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Bladder Stones

Information About Bladder Stones

We Have to Know about the Bladder Stones

  • Bladder stones are small masses of minerals that form in the bladder, the balloon-shaped organ in your pelvis that stores urine
  • Bladder stones, also called bladder calculi, often form when concentrated urine sits in your bladder

As urine stagnates, minerals in the urine form various crystals that may combine to form “stones.” Bladder stones usually develop secondary to another condition, such as an enlarged prostate or a urinary tract infection

Could be dangerous, if the answer is YES for any one of the following questions

  • Heavy pain in lower abdomen?
  • Difficulty in passing urine?

Causes of Bladder Stones

  • Benign prostatic hyperplasia (BPH)
  • Inflammation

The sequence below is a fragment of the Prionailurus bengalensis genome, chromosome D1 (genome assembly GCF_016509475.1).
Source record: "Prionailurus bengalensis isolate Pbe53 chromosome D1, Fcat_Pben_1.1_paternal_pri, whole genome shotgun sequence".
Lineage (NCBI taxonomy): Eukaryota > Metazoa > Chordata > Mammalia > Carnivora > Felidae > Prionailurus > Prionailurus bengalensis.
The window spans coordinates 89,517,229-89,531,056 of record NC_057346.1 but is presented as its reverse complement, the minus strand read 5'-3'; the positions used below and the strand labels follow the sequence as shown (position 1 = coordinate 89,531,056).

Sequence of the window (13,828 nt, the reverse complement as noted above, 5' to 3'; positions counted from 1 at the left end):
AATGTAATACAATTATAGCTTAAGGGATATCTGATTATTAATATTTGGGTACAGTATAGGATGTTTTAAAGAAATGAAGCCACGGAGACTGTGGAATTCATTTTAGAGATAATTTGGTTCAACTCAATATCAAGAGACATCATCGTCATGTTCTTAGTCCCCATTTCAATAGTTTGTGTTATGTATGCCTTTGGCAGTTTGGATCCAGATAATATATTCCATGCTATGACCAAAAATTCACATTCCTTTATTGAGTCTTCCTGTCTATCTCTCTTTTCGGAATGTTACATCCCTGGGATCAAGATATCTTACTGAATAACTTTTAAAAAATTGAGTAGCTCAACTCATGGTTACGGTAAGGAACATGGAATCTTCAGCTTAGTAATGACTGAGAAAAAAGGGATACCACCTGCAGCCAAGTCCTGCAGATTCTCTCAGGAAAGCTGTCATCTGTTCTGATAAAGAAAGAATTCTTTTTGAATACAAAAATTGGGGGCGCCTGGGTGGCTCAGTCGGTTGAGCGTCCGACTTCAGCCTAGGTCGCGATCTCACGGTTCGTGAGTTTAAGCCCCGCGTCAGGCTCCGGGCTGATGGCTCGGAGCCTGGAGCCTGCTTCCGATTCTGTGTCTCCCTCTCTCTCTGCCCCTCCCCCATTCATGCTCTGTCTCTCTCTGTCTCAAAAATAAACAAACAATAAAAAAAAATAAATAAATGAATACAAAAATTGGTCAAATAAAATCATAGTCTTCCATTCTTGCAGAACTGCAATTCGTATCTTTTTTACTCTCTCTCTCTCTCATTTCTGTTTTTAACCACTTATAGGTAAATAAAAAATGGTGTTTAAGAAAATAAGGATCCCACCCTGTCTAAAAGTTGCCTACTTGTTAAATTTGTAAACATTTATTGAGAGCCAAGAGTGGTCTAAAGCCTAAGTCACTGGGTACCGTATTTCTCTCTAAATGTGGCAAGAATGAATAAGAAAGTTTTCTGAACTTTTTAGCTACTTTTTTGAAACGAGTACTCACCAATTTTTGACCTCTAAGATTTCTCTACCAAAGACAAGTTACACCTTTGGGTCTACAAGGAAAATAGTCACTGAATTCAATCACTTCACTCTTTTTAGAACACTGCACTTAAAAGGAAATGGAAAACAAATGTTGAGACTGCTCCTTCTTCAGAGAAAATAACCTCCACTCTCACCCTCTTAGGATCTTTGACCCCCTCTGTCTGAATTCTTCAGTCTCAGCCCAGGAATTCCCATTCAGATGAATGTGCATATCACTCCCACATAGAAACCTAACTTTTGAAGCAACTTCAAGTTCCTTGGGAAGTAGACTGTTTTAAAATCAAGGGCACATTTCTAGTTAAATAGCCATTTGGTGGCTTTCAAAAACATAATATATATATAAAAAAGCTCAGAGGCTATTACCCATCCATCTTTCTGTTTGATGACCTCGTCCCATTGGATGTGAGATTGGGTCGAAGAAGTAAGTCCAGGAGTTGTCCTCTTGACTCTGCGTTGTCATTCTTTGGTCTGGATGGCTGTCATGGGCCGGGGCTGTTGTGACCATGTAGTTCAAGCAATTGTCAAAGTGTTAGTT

• Medical devices, catheters
  • Obstruction to urine flow
  • Infection
  • Neurogenic bladder

Do’s and Don’ts -of Bladder Stones

  • To stop to void urine

Signs & Symptoms of Bladder Stones

  • Some people with bladder stones don’t have any signs and symptoms
  • Lower abdominal pain
  • In men, pain or discomfort in the penis
  • Painful urination
  • Frequent urination, especially during the night
  • Difficulty urinating or interruption of urine flow
  • Urine leakage (incontinence)
  • Blood in your urine
  • Abnormally dark-colored urine

Medical advice for Bladder Stones

  • If you notice any signs or symptoms such as lower abdominal pain
  • Painful or frequent urination, difficulty urinating or blood in your urine
    Risk factors for Bladder Stones

Risk factors for Bladder Stones

  • Hydroureter
  • Hydronephrosis
  • Kidney stones

Treatment for Bladder Stones

  • Bladder stones usually need to be removed. If the stone is small, your doctor may recommend that you drink an increased amount of water each day to help the stone pass. If the stone is large or doesn’t pass on its own
  • Cystolitholapaxy

Self-care for Bladder Stones

  • Drink plenty of fluids every day

Investigations for Bladder Stones

  • Urinalysis
  • X-ray
  • Intravenous pyelogram
  • Ultrasound
  • CT scan
    Causes of Bladder Stones
         Bladder Stones